To be honest, from the start of the story until the middle of it, I was very bored by it. From the middle to the end I felt very connected to the story. It hit me and made me feel things I didn't want to feel. That may be because of personal things going on in my life. I understood the feelings of both sides. Of the child and of the mother. Again, I appreciate stories that make me have any type of feelings at the end of it and if it makes me think. This story does both and I hope others enjoy it just as much.
I really liked this, in the end. I don't want to say much because the story itself is only 14 pages long and to tell you the plot would be unfair. However, I will say that while I didn't necessarily like the main protagonist I felt that the prose was beautiful and the story was actually tied up in a really nice way. I often feel like short stories drop off at the end and leave a lot unsaid, a lot for the reader to decide but that didn't happen in this case and it was nice to have some closure.My second Yiyun Li short story and one I'm happy I read.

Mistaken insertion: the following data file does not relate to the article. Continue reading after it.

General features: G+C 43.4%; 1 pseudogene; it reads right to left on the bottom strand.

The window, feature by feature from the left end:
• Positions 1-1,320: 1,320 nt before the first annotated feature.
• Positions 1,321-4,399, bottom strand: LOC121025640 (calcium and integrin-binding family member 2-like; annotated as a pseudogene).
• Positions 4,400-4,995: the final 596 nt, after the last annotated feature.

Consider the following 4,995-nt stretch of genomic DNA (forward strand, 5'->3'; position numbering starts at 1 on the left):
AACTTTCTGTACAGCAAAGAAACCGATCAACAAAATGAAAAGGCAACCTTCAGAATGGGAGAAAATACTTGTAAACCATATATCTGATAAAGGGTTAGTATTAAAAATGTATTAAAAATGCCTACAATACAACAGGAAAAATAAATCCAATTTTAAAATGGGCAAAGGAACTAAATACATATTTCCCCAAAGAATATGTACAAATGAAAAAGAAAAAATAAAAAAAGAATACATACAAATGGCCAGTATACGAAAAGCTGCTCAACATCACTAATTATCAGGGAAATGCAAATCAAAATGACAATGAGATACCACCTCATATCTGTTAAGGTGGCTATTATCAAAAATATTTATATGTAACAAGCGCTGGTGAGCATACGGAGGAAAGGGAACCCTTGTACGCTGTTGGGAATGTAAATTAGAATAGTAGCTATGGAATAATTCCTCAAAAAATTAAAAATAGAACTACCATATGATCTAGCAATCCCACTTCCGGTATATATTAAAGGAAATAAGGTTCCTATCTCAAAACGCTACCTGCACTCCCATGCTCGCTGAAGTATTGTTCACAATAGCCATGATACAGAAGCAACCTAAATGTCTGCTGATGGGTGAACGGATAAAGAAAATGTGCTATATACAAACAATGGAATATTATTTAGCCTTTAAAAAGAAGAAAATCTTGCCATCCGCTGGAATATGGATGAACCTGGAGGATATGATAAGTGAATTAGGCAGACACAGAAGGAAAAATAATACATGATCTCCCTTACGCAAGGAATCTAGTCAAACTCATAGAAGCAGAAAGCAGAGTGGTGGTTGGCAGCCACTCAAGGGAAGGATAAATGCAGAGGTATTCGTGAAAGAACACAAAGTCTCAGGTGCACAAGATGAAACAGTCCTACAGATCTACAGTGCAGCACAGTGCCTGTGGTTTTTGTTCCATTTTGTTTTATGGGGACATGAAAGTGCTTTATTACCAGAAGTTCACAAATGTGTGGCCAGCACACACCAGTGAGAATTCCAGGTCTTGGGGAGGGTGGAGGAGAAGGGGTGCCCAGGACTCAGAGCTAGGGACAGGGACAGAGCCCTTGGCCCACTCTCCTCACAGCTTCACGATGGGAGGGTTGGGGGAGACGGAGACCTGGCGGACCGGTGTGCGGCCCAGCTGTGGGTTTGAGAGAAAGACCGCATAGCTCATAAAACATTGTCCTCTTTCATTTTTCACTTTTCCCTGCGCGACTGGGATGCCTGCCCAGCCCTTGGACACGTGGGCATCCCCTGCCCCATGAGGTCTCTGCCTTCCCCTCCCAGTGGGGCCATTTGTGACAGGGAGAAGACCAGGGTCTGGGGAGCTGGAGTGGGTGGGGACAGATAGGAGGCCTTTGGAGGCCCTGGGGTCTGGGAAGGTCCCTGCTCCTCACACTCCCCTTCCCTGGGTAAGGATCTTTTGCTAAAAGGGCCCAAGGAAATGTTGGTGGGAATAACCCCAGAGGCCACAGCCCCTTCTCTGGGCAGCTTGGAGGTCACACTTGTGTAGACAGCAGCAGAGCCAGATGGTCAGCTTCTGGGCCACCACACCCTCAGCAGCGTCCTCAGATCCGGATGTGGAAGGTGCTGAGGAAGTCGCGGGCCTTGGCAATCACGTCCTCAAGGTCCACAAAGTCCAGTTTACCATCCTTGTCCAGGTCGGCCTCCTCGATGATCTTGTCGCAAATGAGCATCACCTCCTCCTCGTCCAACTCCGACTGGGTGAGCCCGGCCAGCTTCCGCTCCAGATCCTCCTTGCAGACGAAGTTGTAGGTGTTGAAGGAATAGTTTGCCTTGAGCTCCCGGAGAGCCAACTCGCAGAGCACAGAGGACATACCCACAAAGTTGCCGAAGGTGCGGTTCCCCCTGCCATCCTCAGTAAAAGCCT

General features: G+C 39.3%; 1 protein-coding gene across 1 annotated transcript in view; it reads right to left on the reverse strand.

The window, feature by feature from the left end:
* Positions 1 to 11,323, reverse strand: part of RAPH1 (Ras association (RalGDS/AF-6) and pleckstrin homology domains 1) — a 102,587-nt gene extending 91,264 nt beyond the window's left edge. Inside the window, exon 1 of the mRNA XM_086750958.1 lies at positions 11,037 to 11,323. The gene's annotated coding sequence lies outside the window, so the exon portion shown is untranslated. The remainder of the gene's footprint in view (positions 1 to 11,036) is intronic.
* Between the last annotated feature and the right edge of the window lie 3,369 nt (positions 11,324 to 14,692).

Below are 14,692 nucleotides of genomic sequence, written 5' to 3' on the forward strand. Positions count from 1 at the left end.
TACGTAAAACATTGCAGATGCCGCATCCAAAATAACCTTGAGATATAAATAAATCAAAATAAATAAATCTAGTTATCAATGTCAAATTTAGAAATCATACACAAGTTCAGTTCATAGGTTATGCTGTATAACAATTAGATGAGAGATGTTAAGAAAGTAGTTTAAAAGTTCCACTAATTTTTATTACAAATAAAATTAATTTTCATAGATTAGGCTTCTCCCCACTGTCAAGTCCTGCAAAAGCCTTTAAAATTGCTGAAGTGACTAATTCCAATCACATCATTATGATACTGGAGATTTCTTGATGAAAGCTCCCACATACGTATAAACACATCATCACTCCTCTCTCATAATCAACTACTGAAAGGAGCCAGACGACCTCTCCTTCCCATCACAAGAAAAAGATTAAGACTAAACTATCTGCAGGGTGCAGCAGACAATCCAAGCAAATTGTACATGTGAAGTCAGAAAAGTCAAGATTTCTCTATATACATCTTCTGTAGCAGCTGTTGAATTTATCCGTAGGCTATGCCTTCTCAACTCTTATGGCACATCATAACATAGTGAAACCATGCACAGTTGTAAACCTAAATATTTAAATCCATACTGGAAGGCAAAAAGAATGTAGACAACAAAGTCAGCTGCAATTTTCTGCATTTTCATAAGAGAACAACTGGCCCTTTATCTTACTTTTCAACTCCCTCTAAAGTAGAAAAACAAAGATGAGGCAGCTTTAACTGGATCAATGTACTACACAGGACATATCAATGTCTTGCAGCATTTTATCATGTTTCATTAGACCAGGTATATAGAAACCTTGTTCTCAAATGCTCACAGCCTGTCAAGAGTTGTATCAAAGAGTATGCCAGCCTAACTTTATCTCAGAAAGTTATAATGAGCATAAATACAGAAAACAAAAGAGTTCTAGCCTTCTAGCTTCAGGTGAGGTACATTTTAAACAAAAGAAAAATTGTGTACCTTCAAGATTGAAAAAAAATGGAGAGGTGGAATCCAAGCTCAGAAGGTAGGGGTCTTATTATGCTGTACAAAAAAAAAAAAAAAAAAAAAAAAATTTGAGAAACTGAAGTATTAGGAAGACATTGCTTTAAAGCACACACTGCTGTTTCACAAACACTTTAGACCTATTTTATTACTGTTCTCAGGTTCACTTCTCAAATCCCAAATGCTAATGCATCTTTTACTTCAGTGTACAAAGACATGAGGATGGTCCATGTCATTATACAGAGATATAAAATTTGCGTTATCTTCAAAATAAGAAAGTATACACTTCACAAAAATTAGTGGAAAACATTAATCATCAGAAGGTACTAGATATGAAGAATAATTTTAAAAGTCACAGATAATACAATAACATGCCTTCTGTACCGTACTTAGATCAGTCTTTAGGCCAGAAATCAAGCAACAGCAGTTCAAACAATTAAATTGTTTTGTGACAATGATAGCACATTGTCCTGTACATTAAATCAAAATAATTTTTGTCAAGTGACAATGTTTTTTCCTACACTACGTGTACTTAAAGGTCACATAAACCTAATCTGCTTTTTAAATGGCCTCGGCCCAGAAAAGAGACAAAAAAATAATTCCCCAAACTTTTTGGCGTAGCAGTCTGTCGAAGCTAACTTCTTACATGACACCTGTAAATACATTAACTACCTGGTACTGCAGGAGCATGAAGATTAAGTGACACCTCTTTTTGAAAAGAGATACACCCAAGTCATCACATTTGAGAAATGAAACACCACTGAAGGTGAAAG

Having just read Yiyin Li's memoir written in the past two years when she was intermittently depressed, I find the disconnection and loneliness of the doomed characters in this story mirroring the author's own experience. Perhaps because of that, the story felt dragging a bit too long despite its pristine prose.
People stop and stare. They don’t bother me. For there’s nowhere else on earth that I would rather be.A woman struggles to cope with her son's autism.Of course, children like William and Jude were the loneliest people in the world. They had no one to rely on but the cocoon woven out of a wish to be unobtrusive, yet it was their parents’ job to rob them of that cocoon.An interesting look at this subject. I like that Becky has conflicted feelings; too often parents of special needs children are portrayed as saints. There are good days and bad days, but most days you just gotta get on with it.